Stephen Hepburn MP: Pushing for Navy contracts – why the defence of Britain should be built on Tyneside

The Queen Elizabeth arrives at Portsmouth. Ian Simpson/Royal Navy/PA Wire
The Queen Elizabeth arrives at Portsmouth. Ian Simpson/Royal Navy/PA Wire

Our area is rightly tremendously proud of our shipbuilding and ship repair workers.

The North East of England used to be the industries’ hub of the world until the Tory vandals sank much of it.

But it remains one of our key industries and I always do everything I can to promote a key generator of wages and prosperity in our area.

So I got stuck in when a Conservative Government holed below the waterline launched a National Shipbuilding Strategy including plans for new cut-price Type 31 frigate warships for the Royal Navy.

The idea floated by industrialist Sir John Parker has been accepted so in future new warships for the Royal Navy will be built in blocks across many UK yards and then assembled at a central hub, rather than constructed exclusively at the BAE System complex on the Clyde in Scotland.

Opening competition to more yards north and south of the border in England is potentially a glorious opportunity for the likes of A&P Tyne in Hebburn, which did fantastic work for the aircraft carriers HMS Queen Elizabeth and HMS Prince of Wales and is fulfilling contracts for Astute class submarines.

A&P Tyne proves what we can do and its record of completing work on time on the Tyne is hugely beneficial to the company, both financially and in terms of reputation.

So the possibility that a juicy slice of prestigious contracts could be on its way to our region is a tantalising prospect for the yard and its workforce.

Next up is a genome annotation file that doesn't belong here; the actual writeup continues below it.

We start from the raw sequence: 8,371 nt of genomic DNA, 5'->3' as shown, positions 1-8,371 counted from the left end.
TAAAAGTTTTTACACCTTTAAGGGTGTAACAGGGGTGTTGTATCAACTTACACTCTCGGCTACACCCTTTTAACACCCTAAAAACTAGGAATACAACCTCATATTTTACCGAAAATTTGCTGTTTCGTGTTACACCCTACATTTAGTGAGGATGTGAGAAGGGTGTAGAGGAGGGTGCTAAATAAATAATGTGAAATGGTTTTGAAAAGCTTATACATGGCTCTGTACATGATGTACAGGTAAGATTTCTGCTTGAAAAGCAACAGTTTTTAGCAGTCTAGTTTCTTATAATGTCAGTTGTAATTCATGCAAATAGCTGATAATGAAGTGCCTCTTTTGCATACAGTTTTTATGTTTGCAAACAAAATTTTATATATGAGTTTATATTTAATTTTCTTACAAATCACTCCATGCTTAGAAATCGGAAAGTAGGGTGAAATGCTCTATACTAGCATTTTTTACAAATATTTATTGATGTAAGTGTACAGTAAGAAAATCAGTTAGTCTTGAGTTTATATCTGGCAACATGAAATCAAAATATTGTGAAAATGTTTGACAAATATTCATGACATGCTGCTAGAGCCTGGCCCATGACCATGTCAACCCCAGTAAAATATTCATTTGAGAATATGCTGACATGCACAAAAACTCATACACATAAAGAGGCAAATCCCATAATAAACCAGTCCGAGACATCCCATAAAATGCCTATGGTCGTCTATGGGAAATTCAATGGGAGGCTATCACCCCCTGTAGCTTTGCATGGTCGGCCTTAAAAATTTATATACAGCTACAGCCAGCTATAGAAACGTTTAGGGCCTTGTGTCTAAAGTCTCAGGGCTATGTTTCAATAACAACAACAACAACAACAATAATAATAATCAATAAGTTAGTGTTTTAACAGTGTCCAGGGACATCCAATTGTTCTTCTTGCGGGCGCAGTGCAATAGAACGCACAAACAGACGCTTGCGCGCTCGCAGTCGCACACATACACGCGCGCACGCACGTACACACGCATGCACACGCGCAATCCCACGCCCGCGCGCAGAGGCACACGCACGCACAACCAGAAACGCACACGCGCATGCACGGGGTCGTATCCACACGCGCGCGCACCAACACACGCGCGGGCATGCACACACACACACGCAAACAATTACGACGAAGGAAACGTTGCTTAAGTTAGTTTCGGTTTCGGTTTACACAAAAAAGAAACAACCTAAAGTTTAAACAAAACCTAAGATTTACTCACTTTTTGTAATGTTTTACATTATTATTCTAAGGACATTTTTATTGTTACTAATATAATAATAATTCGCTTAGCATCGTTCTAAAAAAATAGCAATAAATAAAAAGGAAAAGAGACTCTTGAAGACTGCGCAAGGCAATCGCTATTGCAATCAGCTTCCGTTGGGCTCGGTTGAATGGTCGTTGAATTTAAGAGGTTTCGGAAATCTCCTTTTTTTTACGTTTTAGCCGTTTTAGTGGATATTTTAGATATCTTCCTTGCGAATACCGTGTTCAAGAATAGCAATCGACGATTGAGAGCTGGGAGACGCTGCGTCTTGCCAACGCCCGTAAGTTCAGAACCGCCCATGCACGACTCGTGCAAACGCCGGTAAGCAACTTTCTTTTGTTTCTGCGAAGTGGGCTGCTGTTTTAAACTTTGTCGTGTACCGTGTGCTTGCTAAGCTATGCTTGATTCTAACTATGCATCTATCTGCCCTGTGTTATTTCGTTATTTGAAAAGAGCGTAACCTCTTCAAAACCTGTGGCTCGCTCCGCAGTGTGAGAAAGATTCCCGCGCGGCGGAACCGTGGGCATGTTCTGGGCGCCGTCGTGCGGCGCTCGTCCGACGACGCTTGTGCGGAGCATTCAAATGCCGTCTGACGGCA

What I want to ensure is that the bidding process is carried out on a level playing field. If so I’ve no doubt A&P Tyne will win.

As a local lad born and bred up here I know the value of work and putting our case so I’m glad to tell you the Defence Secretary, Sir Michael Fallon, has accepted my invitation to visit the Jarrow parliamentary constituency and see for himself what we have to offer.

We must pull out all the stops to keep our yards building and repairing ships.

I want the defence of Britain to be built on a Tyneside with a brilliant maritime history and bright future.

How fantastic would it be if A&P Tyne workers, including young apprentices setting sail on a career making things we need, were guaranteed work on ships which are vital to our country’s security.

When the time comes to award the contracts, I’ll lobby the powers that be hard to ensure they maximise the employment of British labour and create apprenticeships to give the young the opportunities they deserve.

And when he comes to the North East, I’m confident the Defence Secretary will be extremely impressed by A&P’s skilled workforce as well as the first class facilities on offer.

I’ll be happy if he leaves with a greater understanding that our yards, workers and management are committed to winning those future orders after proving their ability to deliver on time and on budget.

What is already disappointing is the Tory refusal to guarantee the new frigates will be built with British steel and components wherever possible to maximise the jobs created and fly the flag for Britain.

That’s a regrettable missed opportunity to fuel investment to the British steel industry and reflects a wider Tory complete lack of commitment to UK manufacturing.

We’ve the people and the expertise to build a better Britain.

The problem is when the Tories won’t let us do it.